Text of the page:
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FRESH Delivers: An Innovative Approach to Reducing Tobacco Use Among Rural Black/African American Smokers

Project Number:
Project Period:
09/24/2021 - 06/30/2026 link

Diseases or Conditions Being Studied
Tobacco cessation, tobacco dependence, food security

Communities of Focus
Smokers 21–75 years of age

Study Sites
Desha, Phillips, Chicot, or Lee Counties in Arkansas

Intervention or Treatment

  • Smoking cessation counseling: Five 30-minute sessions during intervention months 1 through 5 to provide interpersonal level support for smoking cessation and real-time video motivational counseling
  • Food delivery: Monthly delivery of food boxes in accordance with the number of persons in the household and caloric intake needed to support one week's worth of family meals.


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The long-term goal of FRESH Delivers is to fill a critical gap in knowledge on the role of a home-based food delivery social intervention in the elimination of tobacco-caused cancer health disparities. The central hypothesis is that smokers who receive real-time video-based motivational counseling and home-based food deliveries will have greater cotinine-verified 7-day point prevalence abstinence than those who receive real-time video-based motivational counseling alone or home food delivery alone. The rationale for this approach is that studies show increased odds of smoking cessation with increasing food security.

Prior studies have largely ignored intervening on social conditions that perpetuate disparities, resulting in repeated failures to reach African Americans in low-resource counties with effective interventions that help them quit smoking. A limited number of interventions that aimed to increase food security also resulted in increased fruit and vegetable consumption and decreased body mass index. But, none have examined the effects of providing food security as a means to help smokers quit. 

Specific Aims

1. Test the efficacy of a social change intervention (home-based food delivery) on smoking abstinence using a 3-armed randomized controlled design.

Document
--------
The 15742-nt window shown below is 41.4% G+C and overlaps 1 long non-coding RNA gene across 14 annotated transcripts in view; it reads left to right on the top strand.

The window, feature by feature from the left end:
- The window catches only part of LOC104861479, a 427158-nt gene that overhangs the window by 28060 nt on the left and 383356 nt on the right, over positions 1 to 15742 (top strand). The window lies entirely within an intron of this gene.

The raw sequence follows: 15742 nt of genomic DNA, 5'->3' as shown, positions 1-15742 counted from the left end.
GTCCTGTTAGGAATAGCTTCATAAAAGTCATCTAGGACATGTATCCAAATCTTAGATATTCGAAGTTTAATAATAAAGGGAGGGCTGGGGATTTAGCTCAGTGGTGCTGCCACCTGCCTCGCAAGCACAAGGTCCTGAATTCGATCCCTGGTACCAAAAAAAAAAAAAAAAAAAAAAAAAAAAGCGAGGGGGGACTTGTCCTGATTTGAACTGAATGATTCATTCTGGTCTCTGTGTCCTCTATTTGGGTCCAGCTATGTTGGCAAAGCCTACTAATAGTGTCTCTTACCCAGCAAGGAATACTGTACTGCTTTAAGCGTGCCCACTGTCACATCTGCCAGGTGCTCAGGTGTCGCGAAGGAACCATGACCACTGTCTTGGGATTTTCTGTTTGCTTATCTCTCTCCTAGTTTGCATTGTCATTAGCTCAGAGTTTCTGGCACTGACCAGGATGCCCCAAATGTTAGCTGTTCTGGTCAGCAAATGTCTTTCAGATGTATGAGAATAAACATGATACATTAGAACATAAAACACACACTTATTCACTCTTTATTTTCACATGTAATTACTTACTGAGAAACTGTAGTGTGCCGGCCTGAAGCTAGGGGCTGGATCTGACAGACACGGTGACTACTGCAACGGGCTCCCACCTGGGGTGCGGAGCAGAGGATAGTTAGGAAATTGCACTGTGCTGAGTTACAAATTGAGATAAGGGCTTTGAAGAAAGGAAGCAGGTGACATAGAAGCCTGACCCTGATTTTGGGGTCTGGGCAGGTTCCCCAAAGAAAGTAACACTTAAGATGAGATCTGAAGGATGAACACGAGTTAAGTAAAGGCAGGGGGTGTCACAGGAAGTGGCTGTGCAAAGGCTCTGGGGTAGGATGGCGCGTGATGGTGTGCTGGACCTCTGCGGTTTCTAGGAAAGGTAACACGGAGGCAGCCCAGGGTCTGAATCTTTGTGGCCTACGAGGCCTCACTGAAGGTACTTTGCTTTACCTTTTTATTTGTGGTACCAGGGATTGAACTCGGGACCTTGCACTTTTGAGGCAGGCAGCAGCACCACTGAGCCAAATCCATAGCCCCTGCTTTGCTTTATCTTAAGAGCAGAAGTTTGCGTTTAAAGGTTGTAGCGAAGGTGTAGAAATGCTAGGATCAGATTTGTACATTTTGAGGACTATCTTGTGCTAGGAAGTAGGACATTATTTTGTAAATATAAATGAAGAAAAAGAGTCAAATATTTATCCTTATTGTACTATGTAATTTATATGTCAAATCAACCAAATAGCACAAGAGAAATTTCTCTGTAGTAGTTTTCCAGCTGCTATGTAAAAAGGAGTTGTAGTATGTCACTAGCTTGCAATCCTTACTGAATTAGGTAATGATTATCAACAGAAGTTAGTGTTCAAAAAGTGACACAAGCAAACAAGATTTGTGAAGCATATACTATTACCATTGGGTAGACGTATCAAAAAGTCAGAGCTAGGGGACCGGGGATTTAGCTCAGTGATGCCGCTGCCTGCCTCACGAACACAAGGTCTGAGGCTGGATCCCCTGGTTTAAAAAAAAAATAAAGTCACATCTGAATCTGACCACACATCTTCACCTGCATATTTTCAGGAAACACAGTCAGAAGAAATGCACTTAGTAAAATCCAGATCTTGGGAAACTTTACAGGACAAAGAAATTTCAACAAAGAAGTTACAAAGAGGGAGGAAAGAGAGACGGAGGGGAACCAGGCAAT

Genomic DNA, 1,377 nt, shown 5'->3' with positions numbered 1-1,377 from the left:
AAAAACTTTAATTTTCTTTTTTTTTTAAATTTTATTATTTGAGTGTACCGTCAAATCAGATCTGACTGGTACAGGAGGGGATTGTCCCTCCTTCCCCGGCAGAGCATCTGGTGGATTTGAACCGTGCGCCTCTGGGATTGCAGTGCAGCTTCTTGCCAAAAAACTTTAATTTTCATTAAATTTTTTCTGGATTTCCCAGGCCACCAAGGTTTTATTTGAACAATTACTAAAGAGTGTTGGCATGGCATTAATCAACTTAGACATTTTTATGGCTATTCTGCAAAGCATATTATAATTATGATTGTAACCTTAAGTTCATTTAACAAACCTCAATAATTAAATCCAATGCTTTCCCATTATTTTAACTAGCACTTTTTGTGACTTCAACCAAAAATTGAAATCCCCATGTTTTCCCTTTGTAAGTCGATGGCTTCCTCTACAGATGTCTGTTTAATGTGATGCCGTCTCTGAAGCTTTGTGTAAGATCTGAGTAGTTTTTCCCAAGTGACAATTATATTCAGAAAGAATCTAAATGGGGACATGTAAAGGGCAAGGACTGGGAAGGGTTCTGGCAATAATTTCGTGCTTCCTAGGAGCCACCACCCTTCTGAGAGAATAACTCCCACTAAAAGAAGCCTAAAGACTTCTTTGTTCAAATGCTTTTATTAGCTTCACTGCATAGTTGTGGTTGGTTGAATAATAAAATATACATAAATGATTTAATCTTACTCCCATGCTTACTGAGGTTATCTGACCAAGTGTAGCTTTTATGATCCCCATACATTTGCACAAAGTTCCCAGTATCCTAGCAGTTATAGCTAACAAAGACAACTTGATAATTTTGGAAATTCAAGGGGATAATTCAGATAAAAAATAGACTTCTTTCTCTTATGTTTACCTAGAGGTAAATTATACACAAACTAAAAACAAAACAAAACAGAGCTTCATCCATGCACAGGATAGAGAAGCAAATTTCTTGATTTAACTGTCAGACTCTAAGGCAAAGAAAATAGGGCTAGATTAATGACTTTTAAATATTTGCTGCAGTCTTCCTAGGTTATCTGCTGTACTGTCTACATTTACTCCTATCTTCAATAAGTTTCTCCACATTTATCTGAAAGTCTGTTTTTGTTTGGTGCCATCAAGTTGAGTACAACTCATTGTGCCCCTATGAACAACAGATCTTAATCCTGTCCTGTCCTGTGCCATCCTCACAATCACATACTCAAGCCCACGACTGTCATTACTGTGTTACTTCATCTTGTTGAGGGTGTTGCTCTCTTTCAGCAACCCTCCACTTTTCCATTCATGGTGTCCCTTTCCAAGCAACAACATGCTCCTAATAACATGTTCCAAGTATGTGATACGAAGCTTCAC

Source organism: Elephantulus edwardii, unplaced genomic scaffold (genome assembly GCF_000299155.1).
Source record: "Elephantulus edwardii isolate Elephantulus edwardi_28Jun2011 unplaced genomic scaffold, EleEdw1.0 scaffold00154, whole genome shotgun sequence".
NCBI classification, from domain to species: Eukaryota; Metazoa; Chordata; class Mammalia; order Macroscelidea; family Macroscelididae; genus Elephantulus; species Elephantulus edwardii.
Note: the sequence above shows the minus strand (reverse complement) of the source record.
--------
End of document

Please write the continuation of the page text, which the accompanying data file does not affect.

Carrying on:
2. Examine changes in measures of cigarette abuse liability.

3. Examine the extent to which home-based food delivery improves recruitment and retention of Black/African American smokers in the treatment conditions.

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Our academic-community partnership – the University of Arkansas for Medical Sciences, Coalition for a Tobacco Free Arkansas, and the Arkansas Foodbank – has a strong collaborative foundation and experience in working together to reduce tobacco use in rural Arkansas Delta counties with high proportions of Blacks/African Americans. Multilevel interventions are needed to address persistent social conditions that potentially increase the abuse liability of smoking and impede successful quitting. Smokers who are more food insecure are less likely to quit smoking.

Our multidisciplinary team will use the Socioecological Model to test our central hypothesis: smokers who receive evidence-based real-time video-based motivational counseling and a social change intervention (home-based food delivery) will have greater cotinine-verified 7-day point prevalence abstinence than those who receive motivational counseling alone or social change alone. Social structural interventions that meet the immediate social needs of Black/African American smokers hold tremendous promise for improving Black/African American recruitment and retention into helpful cancer prevention community trials, increasing successful quitting, and reducing social disparities that perpetuate tobacco-caused cancer disparities.


Pebbles Fagan, PhD, MPH
Principal Investigator
Katherine Donald
Executive Director, Coalition for a Tobacco Free Arkansas
Dina Jones, PhD, MPH
Ruofei Du, PhD, MS
Elaine Prewitt, DrPH
Mohammad Orloff, PhD
Ashley Clawson, PhD
Sandilyn Bullock, MPH
Project Director
Maher Alsaadi
Research Assistant
Heather Robeson
Lab Technician